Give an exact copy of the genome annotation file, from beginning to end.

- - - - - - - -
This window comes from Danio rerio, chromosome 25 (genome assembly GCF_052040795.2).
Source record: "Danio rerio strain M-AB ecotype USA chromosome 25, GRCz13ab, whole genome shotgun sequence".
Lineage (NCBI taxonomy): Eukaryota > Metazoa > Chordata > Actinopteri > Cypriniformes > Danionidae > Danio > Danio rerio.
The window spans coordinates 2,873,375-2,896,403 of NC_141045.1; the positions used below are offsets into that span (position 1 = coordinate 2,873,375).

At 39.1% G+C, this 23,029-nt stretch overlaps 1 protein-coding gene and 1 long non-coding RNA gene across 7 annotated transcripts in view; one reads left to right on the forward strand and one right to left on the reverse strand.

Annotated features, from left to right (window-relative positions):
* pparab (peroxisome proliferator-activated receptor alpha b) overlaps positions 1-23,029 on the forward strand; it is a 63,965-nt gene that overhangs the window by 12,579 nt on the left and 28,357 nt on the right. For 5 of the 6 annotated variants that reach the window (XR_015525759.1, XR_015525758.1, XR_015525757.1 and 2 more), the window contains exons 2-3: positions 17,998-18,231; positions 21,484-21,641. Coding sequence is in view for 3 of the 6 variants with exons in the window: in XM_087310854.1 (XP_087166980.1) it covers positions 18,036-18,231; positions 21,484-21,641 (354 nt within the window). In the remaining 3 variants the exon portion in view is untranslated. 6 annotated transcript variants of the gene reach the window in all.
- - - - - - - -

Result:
This window comes from Danio rerio, chromosome 25 (genome assembly GCF_052040795.2).
Source record: "Danio rerio strain M-AB ecotype USA chromosome 25, GRCz13ab, whole genome shotgun sequence".
Lineage (NCBI taxonomy): Eukaryota > Metazoa > Chordata > Actinopteri > Cypriniformes > Danionidae > Danio > Danio rerio.
The window spans coordinates 2,873,375-2,896,403 of NC_141045.1; the positions used below are offsets into that span (position 1 = coordinate 2,873,375).

At 39.1% G+C, this 23,029-nt stretch overlaps 1 protein-coding gene and 1 long non-coding RNA gene across 7 annotated transcripts in view; one reads left to right on the forward strand and one right to left on the reverse strand.

Annotated features, from left to right (window-relative positions):
* pparab (peroxisome proliferator-activated receptor alpha b) overlaps positions 1-23,029 on the forward strand; it is a 63,965-nt gene that overhangs the window by 12,579 nt on the left and 28,357 nt on the right. For 5 of the 6 annotated variants that reach the window (XR_015525759.1, XR_015525758.1, XR_015525757.1 and 2 more), the window contains exons 2-3: positions 17,998-18,231; positions 21,484-21,641. Coding sequence is in view for 3 of the 6 variants with exons in the window: in XM_087310854.1 (XP_087166980.1) it covers positions 18,036-18,231; positions 21,484-21,641 (354 nt within the window). In the remaining 3 variants the exon portion in view is untranslated. 6 annotated transcript variants of the gene reach the window in all.